Grammar schools and meritocracy

The debate and deception over the grammar school system in the UK could serve as a perfect example of what is wrong with Labour and British society in general, as well as the active fraud being touted by the Conservative Party.

I want you to imagine for a moment that you were fortunate enough to have an academically gifted child who excelled in Maths and Science, but you cannot afford to send that child to a private school. What options would you prefer to have open to you? Would you like your young one to go into a school and a class full of mixed ability students,or would you opt for an academically selective school that recognised your offspring’s talents and offered tailored learning, teachers and facilities to allow junior to fully develop all his or her talent?

If you choose option two, then I sincerely hope you are not a Labour voter. Labour have done more to demolish the grammar school system (that was option two) than any other party in history. Ah OK, so we all we have to do is hope the Conservative Party return to power and undo all the nonsense, right? Wrong. The Conservatives have never, and will never, reverse the damage done to meritocracy in the school system. Indeed, they actively participate in the demolition of it.

The fundamental principle of the grammar school system is opportunity. Bright students from any class, colour or creed can be selected to attend a school catering to their full potential through accelerated learning and appropriate treatment. That’s it. There is no excessive payment involved, there is no grand conspiracy to pick the finest and throw them into some privileged club, and those who do not make it can continue their education in a comprehensive school (just like me) that, in turn, is free to accommodate, plan and help students of a certain level. In short, it helps everyone.

This piece of common sense – like most others – has been blown to pieces by Labour and teh liberal establishment. Grammar schools have been viciously attacked as some form or elitism or symbol of inequality amongst the people, as though they were part of some grand plan to steal education from anyone who could not pass the entrance exam. Instead, we have been treated to the great dumbing down of British pupils via the comprehensive system.

If grammar schools were restored, comprehensives could go back to doing their job of assisting students to find their own skills, be they practical, specialised or simply identifying and overcoming any problems holding them back in the classroom. Right now though, the comprehensive system – of which I am a product – serves as an emblem of left wing ideology that everyone is equal. In this case, everyone is equally dumbed-down. Comprehensives offer no grouping by ability (with very minor exceptions) and subscribe to the philosophy that by mixing stronger and weaker students in one class, the weaker ones will gain some kind of benefit.

As a teacher myself, I can tell you categorically that in my experience, this theory does not work. Certainly there is little scientific evidence to support it. Rather – and surely this is a predictable conclusion to such an experiment – the class often settles down to a middle ground between the weakest and the strongest. Equally often, the class will take the character of the strongest and most vocal personalities in the group, which is rarely the brightest of the bunch, as those types tend to focus more on their studies than influence of their peers.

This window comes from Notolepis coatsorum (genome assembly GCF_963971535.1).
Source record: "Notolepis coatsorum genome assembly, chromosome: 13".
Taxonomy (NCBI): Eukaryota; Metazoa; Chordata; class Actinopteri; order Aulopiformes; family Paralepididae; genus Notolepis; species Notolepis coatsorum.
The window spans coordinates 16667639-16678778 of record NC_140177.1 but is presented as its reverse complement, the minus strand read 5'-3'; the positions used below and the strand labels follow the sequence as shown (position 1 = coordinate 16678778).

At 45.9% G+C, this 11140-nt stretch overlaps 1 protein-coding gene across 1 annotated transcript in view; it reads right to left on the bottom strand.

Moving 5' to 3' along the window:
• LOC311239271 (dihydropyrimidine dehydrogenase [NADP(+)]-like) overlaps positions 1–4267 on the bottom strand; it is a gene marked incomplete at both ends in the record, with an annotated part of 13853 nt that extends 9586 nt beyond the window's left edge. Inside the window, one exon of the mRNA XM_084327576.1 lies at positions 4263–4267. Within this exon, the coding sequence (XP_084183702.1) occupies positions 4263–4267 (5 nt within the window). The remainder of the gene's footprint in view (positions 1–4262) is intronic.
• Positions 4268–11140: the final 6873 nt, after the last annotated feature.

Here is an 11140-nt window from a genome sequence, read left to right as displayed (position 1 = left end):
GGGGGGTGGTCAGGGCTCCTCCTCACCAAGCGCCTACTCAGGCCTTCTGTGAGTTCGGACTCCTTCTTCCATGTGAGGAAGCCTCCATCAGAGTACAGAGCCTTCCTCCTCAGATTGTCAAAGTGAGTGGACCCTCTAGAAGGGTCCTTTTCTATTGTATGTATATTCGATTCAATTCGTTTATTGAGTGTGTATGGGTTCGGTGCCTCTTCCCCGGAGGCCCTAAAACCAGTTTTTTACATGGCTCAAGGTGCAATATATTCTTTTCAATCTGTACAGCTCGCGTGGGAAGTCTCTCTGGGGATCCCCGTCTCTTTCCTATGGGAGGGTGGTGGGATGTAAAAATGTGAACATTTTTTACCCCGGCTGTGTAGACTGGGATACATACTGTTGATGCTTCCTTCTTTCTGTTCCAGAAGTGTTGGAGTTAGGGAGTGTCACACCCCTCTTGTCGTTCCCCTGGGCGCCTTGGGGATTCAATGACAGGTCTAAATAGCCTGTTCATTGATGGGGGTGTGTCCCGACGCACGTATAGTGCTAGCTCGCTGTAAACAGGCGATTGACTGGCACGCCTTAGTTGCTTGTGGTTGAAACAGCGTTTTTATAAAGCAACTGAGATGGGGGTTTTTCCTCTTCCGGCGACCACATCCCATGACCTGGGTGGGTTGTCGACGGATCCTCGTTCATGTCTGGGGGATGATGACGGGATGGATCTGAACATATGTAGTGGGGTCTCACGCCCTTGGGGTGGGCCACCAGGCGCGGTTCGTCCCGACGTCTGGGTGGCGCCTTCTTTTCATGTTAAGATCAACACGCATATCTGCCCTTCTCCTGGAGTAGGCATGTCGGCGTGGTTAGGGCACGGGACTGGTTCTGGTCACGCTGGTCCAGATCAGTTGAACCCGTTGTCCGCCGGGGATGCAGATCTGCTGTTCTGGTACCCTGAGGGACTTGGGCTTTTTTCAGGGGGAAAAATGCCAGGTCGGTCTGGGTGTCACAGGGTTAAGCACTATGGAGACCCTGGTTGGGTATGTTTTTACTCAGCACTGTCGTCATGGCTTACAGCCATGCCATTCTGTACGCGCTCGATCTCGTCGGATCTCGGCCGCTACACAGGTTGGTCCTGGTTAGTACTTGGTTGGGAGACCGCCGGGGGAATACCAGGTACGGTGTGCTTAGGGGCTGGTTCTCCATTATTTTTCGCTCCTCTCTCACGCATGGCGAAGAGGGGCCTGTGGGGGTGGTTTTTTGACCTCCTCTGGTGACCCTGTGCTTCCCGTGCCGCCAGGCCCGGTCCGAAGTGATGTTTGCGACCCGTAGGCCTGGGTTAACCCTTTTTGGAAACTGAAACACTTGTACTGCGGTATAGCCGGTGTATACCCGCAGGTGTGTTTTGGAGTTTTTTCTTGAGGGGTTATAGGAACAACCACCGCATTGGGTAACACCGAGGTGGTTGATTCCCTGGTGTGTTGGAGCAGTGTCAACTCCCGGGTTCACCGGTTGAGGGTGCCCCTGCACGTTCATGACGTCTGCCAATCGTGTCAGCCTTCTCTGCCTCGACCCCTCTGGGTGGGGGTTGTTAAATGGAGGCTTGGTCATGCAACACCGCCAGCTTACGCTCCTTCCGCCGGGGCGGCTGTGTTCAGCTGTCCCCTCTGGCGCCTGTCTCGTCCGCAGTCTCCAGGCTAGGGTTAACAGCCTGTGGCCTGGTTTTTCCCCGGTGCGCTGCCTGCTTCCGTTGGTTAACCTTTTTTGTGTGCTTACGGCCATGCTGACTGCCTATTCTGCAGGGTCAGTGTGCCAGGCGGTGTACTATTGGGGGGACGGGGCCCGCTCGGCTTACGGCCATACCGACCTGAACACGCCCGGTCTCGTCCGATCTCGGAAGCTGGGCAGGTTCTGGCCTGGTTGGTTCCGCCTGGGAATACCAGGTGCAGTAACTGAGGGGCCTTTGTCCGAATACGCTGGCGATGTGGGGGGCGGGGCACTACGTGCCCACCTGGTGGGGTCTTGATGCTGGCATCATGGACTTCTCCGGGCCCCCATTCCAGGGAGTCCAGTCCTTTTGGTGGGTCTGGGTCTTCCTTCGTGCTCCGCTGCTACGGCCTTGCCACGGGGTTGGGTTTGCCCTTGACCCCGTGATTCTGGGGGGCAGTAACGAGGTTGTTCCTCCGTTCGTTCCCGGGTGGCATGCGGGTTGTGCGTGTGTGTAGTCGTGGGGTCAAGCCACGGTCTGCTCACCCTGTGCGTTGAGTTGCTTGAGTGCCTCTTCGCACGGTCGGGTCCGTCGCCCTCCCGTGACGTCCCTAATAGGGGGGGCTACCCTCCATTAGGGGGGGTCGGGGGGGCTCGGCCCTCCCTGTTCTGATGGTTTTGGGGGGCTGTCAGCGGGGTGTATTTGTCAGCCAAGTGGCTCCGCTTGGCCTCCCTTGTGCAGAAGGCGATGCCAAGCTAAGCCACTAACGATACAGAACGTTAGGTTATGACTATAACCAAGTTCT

But it is not only the make up of the schools that have been transformed, the nature of the curriculum has changed too. In 2003, ‘Private Eye’ magazine published teh diary of a teacher in a standard comprehensive school. The diary was so shocking that, intially, some claimed it was fake or exagerrated. The writer of teh diary has since been revealed and teh deatils held to be true. I have never taught professionally in the UK but I have taken an active interest in educational developments and I have several friends who work as teachers or otherwise within the system. The conclusion is simple: we are producing higher grades through weaker exams, and lesser-skilled students through a liberal teaching ideology that focuses on life skills over core subjects and political correctness over practicalities.

The teachers must often feel like soldiers in the front line.Part of this ideological experiment focuses on student-centered learning to the (ahem) degree that discipline and mutual respect have become dirty ideas. Assaults on teachers are at an all time high. My own hometown figures in the national top ten for the number of students expelled for violence in the classroom.

It’s a Marxist’s dream and a Conservative’s nightmare, and it’s all happened under the watch of a Tory party who have done little to object. Moreover, many of them take part in its circumvention purely for selfish reasons. David Cameron, like so many of the elite, has moved into an area with souring house prices to land in the catchment area of one of Britain’s top schools. Effectively, such schools become private schools, the local property prices being determined by nothing but the locality of the school. Too bad that the rest of us cannot afford such massive house prices in tough times.

What can be done to reverse the body blow struck to our education system? UKIP, to their massive credit, actively support restoration of grammar schools. Popular Alliance go one step further and pledge to restore grammar schools, return balance to the curriculum and restore classroom control to the teacher. No we are not talking canes and ten hour detentions, but simply the ability to punish and reprimand where appropriate. Like so many of Labour’s targets for destruction, the Popular Alliance system is based and tried, trusted and effective techniques.


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